Old Raj (55%)

old-raj-gin-cadenheadThis review is only for the 55% ABV version of Old Raj.I have not had the 46% version. Though the 55% shares much in common with its lower ABV sister, they are different products. This one is the blue one, the other one is red. Now that we’ve cleared that up….

Old Raj begins with a classic set of botanicals among which are juniper, citrus, coriander, cassia, and other classics. But what really sets it apart is is slight golden tint, which is a result of the post-distillation addition of saffron.

Out of Balance saffron gin
In some Saffron gins, I’ve felt that the balance in favor of the Saffron was too one-sided

This isn’t the first saffron-infused gin that we’ve reviewed. Most notably, Gabriel Boudier’s with its vivid tangerine hue (sure to stand out in any bar). I was critical of saffron gin previously as I felt that the prominent stage that was given to the saffron- a definitively non-traditional gin flavor- made it a difficult sell in most gin cocktails. This is where I think Old Raj excels: it puts the balance back into the gin and makes a gin which excels in mixing as a normal gin, but one that has enough saffron to make a difference.

Tasting Old Raj 55%

First thing I noticed is that it tasted perceptibly stronger. At 110 proof it is truly a mixer’s gin, capable of retaining strength in nearly any cocktail. It has a nice warmth to it, with the orange surprisingly dominant. The juniper stands out in the gin’s scent and holds up well upon tasting. The saffron is sweet, earthy and subtle. I think it’s a good compliment to the orris root and almond. In other words, its a background player, that doesn’t do more than it needs to. Straight, in a strong martini, or paired with a more bitter tonic such as Q, the saffron is there and part of what is a very nice blend of traditional gin ingredients. Sadly, mix it with anything more poignant and the saffron is gone. This is not to say that Old Raj doesn’t hold up as a fine gin in these cocktails (it most definitely does), but the point of difference isn’t necessarily there when compared to other top-notch, high-proof gins such as Plymouth.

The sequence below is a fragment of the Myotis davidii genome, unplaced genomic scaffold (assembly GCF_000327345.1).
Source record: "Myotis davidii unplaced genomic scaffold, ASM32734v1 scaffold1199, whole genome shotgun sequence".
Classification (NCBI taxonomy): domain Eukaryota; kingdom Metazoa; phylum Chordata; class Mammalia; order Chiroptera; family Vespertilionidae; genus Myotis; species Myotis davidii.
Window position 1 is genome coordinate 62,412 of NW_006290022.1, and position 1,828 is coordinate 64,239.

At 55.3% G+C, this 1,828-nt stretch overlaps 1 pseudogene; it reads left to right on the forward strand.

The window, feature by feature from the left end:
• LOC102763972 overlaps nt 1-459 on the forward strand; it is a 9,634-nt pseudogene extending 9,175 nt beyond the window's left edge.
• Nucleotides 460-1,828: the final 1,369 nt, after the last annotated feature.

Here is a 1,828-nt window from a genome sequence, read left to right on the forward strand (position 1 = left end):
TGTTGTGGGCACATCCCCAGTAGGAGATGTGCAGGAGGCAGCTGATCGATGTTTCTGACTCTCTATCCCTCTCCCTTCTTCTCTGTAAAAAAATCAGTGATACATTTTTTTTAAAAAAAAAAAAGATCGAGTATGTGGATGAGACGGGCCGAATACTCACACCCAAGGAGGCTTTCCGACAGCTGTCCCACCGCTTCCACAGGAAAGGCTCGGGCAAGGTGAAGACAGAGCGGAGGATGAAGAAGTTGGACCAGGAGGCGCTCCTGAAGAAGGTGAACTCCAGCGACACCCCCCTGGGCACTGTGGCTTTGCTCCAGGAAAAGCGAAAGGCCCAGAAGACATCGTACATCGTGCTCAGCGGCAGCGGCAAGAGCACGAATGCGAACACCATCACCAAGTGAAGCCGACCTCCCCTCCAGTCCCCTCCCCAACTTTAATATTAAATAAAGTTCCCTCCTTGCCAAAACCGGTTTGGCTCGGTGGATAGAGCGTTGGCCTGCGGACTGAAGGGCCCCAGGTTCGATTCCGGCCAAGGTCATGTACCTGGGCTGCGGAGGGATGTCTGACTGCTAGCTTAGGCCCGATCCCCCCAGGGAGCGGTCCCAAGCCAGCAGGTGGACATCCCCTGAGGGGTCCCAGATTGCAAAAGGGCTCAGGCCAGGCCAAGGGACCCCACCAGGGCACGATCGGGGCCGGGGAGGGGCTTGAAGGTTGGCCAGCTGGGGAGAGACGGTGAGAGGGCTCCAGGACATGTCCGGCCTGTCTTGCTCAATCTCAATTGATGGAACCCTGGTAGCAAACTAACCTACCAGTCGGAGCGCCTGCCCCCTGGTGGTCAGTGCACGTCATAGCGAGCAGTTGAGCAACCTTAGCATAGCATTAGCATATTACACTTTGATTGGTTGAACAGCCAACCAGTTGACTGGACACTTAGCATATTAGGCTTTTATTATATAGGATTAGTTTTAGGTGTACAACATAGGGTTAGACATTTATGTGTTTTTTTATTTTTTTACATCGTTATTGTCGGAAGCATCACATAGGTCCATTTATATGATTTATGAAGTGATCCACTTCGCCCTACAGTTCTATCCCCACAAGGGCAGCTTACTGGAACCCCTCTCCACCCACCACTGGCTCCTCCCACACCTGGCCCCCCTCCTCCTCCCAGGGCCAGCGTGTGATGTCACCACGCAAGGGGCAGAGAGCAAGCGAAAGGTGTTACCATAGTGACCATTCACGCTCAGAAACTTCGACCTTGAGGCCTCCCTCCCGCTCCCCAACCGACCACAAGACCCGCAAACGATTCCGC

Overall, I really enjoyed Old Raj 55%. For some the muted-Saffron may not be enough to justify the price; however, I would encourage those to give it a fair shot. I think it does the Saffron exceptionally well without compromising what a gin should be. I think the only question I have from here, is just how does the 55% compare to the 46%. I guess for now I leave that to my respected gin-drinking colleagues.

Best consumed: Martini or G&T for a bit more saffron, but this gin works well in nearly everything.

Rating: Really a top-notch gin that I thoroughly enjoyed. I was on the fence between a 4.5 and a 5. It’s close to being among the best, but for now it will have to settle for very elite company.

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Readers' Reviews

5 thoughts on “Old Raj (55%)

  • September 29, 2011by David T Smith

    Nice Graphics, this did really well in our Scottish Gin tasting. I’ve not said yet but I really like the site’s new look. Nice one.

  • September 29, 2011by AaronPost author

    Thanks a lot, I really appreciate your kind words. Impressive amount of very good gin coming out of Scotland these days it seems.

  • August 8, 2012by FoodiePilgrim

    I really, really like the Old Raj 55% for a sipping gin. In my opinion, it loses too much when chilled. I sip it in a snifter with a little water, more or less depending on how I feel. This is a gin that invites contemplation and relaxation. I have Old Raj 55% in a decanter on my bar.
    My first try of Old Raj was at a fancy restaurant north of Point Reyes, CA. I wanted to taste it carefully, so I asked for the same amount as in a Martini, but served neat. The bartender got all flustered and wouldn’t do it. Finally our server made it work, and then they didn’t charge me for it!
    When I tried it, I had it neat at room temperature, then I added some icewater and it flattened out a bit, then I added ice and it lost much of its aromatic glory. Now I only drink it at room temperature.

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